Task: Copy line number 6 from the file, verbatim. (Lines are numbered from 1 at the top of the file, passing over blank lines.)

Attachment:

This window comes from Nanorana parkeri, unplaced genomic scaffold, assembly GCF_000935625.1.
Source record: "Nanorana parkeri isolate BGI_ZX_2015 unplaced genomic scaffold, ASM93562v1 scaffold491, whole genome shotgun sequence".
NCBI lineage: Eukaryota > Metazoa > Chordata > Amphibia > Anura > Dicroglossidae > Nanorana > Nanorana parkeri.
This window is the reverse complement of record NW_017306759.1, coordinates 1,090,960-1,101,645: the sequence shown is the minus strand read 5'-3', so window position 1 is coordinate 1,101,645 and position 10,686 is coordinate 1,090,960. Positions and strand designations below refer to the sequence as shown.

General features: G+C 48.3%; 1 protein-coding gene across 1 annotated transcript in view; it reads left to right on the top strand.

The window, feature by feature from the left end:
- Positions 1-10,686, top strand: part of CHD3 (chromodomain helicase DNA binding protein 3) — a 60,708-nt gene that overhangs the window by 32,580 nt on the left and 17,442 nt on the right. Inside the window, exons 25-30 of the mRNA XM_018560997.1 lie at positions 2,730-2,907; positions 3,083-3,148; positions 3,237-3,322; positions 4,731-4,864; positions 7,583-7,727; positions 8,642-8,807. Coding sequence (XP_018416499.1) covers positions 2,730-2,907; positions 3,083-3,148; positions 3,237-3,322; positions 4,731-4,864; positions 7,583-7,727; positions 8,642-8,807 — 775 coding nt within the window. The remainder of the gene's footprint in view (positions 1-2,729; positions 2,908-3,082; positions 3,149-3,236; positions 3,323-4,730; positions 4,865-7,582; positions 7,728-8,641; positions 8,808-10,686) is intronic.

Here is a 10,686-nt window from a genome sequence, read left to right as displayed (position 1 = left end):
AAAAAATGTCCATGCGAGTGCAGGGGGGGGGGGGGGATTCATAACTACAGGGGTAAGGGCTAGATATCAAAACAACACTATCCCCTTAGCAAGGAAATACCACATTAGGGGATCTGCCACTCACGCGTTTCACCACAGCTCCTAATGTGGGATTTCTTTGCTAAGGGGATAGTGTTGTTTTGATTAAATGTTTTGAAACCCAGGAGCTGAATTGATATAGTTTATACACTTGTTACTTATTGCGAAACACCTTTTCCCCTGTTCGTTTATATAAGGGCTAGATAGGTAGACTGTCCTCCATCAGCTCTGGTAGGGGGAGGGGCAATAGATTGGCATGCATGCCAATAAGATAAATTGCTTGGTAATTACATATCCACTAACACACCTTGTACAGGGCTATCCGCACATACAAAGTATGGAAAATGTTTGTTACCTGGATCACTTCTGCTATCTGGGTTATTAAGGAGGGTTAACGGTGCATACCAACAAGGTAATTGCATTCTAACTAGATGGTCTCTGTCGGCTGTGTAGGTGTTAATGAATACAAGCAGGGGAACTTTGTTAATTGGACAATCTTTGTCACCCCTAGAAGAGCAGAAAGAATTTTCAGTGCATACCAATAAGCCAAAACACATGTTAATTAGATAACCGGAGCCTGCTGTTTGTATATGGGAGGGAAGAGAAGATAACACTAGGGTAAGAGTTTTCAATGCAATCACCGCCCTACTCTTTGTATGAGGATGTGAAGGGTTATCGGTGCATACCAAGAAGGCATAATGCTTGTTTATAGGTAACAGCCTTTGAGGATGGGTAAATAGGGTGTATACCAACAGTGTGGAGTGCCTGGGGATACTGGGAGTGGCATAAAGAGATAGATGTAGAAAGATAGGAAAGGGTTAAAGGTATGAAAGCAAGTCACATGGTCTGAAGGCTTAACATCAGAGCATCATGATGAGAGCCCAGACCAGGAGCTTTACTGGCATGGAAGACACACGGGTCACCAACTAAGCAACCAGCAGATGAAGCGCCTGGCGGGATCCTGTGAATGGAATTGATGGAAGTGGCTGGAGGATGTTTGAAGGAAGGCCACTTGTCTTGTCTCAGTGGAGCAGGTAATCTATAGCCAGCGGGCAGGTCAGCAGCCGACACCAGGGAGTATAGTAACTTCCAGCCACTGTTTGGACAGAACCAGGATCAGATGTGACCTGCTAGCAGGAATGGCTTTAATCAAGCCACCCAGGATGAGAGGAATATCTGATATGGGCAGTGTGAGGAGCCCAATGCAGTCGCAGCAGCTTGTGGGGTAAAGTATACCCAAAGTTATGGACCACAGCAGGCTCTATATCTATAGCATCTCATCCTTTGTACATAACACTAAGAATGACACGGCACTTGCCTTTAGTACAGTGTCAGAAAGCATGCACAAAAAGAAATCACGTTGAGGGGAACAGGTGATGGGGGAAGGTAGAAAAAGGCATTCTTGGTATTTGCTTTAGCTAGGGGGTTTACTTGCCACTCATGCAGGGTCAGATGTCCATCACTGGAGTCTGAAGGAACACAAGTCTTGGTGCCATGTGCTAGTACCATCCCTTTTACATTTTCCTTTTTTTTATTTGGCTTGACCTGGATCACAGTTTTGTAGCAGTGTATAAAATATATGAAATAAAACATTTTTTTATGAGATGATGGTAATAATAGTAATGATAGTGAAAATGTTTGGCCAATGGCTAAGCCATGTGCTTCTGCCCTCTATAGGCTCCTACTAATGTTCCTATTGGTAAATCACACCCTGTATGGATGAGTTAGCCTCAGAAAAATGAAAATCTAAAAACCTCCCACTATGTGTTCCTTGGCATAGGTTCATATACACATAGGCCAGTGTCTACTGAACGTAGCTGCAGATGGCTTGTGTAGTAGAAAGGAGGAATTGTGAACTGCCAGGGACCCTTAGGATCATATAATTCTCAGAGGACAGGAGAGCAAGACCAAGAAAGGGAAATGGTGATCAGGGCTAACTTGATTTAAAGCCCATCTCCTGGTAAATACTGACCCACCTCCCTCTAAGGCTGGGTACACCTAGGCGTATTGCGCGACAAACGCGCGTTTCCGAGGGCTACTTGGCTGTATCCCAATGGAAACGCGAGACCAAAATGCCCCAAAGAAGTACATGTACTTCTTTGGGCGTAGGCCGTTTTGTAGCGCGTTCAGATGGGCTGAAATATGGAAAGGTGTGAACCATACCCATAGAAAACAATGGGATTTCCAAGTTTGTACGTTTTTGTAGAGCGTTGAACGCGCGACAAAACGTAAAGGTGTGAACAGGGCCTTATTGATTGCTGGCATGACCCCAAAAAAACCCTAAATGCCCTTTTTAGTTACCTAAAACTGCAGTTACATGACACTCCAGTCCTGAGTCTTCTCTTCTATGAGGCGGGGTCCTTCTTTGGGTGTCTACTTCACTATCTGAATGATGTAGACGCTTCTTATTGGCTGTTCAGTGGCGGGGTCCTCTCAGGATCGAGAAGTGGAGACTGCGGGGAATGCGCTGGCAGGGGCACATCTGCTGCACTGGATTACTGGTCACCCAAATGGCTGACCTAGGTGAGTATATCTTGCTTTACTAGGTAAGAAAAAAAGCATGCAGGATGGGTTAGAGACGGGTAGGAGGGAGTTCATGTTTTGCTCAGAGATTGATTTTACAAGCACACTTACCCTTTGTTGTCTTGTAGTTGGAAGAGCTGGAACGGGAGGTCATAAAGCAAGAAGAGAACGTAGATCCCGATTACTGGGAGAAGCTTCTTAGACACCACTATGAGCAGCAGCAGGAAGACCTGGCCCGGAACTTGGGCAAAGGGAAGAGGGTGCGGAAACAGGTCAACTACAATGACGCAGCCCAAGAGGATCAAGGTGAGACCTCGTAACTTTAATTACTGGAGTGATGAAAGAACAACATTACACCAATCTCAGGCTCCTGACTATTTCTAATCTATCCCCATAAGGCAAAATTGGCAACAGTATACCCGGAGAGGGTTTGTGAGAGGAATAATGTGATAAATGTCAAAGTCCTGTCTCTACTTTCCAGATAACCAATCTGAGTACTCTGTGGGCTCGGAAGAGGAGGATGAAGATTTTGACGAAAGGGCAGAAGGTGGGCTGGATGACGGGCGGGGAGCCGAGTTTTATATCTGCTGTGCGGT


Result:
The window, feature by feature from the left end: